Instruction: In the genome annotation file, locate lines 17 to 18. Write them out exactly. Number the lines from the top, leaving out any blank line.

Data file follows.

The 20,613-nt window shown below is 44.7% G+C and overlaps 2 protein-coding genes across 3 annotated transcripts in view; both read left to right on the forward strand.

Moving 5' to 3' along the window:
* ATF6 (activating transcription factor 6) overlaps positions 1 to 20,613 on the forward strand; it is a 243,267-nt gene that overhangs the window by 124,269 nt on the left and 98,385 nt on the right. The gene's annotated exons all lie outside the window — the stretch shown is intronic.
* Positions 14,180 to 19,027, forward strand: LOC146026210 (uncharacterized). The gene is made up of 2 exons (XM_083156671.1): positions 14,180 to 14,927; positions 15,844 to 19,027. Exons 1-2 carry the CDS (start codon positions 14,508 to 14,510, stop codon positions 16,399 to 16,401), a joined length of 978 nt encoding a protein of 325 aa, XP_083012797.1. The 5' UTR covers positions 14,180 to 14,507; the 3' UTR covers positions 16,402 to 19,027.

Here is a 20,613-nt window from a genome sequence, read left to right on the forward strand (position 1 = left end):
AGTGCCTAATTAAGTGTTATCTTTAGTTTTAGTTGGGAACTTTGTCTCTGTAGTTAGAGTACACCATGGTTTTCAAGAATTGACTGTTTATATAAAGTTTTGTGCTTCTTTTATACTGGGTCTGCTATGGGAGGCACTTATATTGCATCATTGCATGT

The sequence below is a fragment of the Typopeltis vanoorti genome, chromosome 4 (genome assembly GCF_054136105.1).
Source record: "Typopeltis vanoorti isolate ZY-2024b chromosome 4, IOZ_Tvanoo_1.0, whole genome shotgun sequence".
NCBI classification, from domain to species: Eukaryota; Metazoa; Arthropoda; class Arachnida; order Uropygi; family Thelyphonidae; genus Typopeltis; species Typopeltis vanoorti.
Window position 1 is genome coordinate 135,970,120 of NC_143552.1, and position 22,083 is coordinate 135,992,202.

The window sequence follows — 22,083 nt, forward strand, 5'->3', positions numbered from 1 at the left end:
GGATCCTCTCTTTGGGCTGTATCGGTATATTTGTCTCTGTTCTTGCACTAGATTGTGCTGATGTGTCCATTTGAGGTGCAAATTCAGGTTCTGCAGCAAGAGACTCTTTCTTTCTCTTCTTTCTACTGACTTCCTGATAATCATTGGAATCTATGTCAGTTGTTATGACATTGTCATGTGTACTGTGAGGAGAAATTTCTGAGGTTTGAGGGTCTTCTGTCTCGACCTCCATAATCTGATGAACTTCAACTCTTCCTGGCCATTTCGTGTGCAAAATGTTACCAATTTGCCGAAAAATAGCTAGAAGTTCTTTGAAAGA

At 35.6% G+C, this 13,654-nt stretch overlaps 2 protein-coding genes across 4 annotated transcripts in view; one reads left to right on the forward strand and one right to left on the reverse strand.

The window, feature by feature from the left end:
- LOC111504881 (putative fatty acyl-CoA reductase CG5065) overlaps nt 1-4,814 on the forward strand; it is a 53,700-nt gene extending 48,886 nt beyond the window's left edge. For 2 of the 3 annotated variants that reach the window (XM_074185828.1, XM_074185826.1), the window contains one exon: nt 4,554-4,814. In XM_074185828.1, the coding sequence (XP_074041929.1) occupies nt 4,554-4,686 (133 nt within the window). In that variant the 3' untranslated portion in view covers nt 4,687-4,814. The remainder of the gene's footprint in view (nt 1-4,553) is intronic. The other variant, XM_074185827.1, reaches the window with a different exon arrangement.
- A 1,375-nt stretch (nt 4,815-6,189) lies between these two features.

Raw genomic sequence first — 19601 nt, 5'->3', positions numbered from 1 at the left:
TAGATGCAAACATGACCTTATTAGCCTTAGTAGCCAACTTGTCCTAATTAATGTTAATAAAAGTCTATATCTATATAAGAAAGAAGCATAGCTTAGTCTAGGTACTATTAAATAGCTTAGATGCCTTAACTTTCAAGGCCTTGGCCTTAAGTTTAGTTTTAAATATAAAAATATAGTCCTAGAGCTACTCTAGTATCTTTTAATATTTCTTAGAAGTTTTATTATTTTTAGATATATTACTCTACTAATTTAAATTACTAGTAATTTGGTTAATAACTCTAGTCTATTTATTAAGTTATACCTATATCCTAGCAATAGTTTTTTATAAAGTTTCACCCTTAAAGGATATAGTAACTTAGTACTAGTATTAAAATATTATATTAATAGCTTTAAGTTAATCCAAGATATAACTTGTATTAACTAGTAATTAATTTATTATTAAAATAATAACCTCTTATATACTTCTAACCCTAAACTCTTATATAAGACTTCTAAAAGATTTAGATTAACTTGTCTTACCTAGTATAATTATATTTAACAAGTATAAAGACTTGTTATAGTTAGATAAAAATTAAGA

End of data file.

Raw genomic sequence first — 19601 nt, 5'->3', positions numbered from 1 at the left:
TAGATGCAAACATGACCTTATTAGCCTTAGTAGCCAACTTGTCCTAATTAATGTTAATAAAAGTCTATATCTATATAAGAAAGAAGCATAGCTTAGTCTAGGTACTATTAAATAGCTTAGATGCCTTAACTTTCAAGGCCTTGGCCTTAAGTTTAGTTTTAAATATAAAAATATAGTCCTAGAGCTACTCTAGTATCTTTTAATATTTCTTAGAAGTTTTATTATTTTTAGATATATTACTCTACTAATTTAAATTACTAGTAATTTGGTTAATAACTCTAGTCTATTTATTAAGTTATACCTATATCCTAGCAATAGTTTTTTATAAAGTTTCACCCTTAAAGGATATAGTAACTTAGTACTAGTATTAAAATATTATATTAATAGCTTTAAGTTAATCCAAGATATAACTTGTATTAACTAGTAATTAATTTATTATTAAAATAATAACCTCTTATATACTTCTAACCCTAAACTCTTATATAAGACTTCTAAAAGATTTAGATTAACTTGTCTTACCTAGTATAATTATATTTAACAAGTATAAAGACTTGTTATAGTTAGATAAAAATTAAGA